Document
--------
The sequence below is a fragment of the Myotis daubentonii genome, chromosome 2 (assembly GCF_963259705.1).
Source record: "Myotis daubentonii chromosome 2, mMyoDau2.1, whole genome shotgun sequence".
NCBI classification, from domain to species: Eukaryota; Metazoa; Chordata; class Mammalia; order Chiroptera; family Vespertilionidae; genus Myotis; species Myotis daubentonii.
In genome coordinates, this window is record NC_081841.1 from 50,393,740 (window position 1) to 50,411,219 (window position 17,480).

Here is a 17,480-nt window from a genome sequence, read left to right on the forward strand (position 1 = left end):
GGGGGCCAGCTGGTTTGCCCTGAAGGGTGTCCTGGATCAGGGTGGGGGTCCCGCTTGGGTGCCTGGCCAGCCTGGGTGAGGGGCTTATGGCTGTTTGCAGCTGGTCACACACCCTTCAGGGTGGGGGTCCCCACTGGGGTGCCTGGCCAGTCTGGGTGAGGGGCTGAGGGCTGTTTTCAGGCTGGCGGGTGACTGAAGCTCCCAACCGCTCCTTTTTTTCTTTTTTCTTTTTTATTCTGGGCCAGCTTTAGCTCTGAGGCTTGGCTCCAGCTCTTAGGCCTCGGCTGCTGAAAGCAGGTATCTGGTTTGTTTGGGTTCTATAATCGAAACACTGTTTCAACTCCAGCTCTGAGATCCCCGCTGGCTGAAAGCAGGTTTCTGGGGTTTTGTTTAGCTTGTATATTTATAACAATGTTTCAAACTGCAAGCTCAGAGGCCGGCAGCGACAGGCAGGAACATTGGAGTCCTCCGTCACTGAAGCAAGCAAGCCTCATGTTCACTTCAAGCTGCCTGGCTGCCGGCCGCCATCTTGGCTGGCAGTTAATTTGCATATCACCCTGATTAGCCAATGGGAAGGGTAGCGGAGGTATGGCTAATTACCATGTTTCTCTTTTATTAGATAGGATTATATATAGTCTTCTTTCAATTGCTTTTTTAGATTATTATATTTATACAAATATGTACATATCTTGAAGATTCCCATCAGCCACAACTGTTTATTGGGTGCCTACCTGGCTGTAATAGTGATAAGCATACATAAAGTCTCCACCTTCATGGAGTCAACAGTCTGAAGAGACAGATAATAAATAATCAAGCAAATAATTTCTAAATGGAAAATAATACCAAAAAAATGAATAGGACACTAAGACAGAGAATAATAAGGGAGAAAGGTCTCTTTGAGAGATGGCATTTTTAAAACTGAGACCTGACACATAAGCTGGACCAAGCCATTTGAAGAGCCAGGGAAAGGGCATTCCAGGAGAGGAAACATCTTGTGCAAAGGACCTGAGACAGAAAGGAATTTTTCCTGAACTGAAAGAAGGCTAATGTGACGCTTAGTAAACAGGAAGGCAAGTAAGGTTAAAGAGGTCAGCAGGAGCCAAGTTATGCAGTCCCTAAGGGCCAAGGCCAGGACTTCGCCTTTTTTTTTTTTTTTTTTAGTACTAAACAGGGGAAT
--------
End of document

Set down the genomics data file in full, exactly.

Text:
The sequence below is a fragment of the Myotis daubentonii genome, chromosome 2 (assembly GCF_963259705.1).
Source record: "Myotis daubentonii chromosome 2, mMyoDau2.1, whole genome shotgun sequence".
NCBI classification, from domain to species: Eukaryota; Metazoa; Chordata; class Mammalia; order Chiroptera; family Vespertilionidae; genus Myotis; species Myotis daubentonii.
In genome coordinates, this window is record NC_081841.1 from 50,393,740 (window position 1) to 50,411,219 (window position 17,480).

Here is a 17,480-nt window from a genome sequence, read left to right on the forward strand (position 1 = left end):
GGGGGCCAGCTGGTTTGCCCTGAAGGGTGTCCTGGATCAGGGTGGGGGTCCCGCTTGGGTGCCTGGCCAGCCTGGGTGAGGGGCTTATGGCTGTTTGCAGCTGGTCACACACCCTTCAGGGTGGGGGTCCCCACTGGGGTGCCTGGCCAGTCTGGGTGAGGGGCTGAGGGCTGTTTTCAGGCTGGCGGGTGACTGAAGCTCCCAACCGCTCCTTTTTTTCTTTTTTCTTTTTTATTCTGGGCCAGCTTTAGCTCTGAGGCTTGGCTCCAGCTCTTAGGCCTCGGCTGCTGAAAGCAGGTATCTGGTTTGTTTGGGTTCTATAATCGAAACACTGTTTCAACTCCAGCTCTGAGATCCCCGCTGGCTGAAAGCAGGTTTCTGGGGTTTTGTTTAGCTTGTATATTTATAACAATGTTTCAAACTGCAAGCTCAGAGGCCGGCAGCGACAGGCAGGAACATTGGAGTCCTCCGTCACTGAAGCAAGCAAGCCTCATGTTCACTTCAAGCTGCCTGGCTGCCGGCCGCCATCTTGGCTGGCAGTTAATTTGCATATCACCCTGATTAGCCAATGGGAAGGGTAGCGGAGGTATGGCTAATTACCATGTTTCTCTTTTATTAGATAGGATTATATATAGTCTTCTTTCAATTGCTTTTTTAGATTATTATATTTATACAAATATGTACATATCTTGAAGATTCCCATCAGCCACAACTGTTTATTGGGTGCCTACCTGGCTGTAATAGTGATAAGCATACATAAAGTCTCCACCTTCATGGAGTCAACAGTCTGAAGAGACAGATAATAAATAATCAAGCAAATAATTTCTAAATGGAAAATAATACCAAAAAAATGAATAGGACACTAAGACAGAGAATAATAAGGGAGAAAGGTCTCTTTGAGAGATGGCATTTTTAAAACTGAGACCTGACACATAAGCTGGACCAAGCCATTTGAAGAGCCAGGGAAAGGGCATTCCAGGAGAGGAAACATCTTGTGCAAAGGACCTGAGACAGAAAGGAATTTTTCCTGAACTGAAAGAAGGCTAATGTGACGCTTAGTAAACAGGAAGGCAAGTAAGGTTAAAGAGGTCAGCAGGAGCCAAGTTATGCAGTCCCTAAGGGCCAAGGCCAGGACTTCGCCTTTTTTTTTTTTTTTTTTAGTACTAAACAGGGGAAT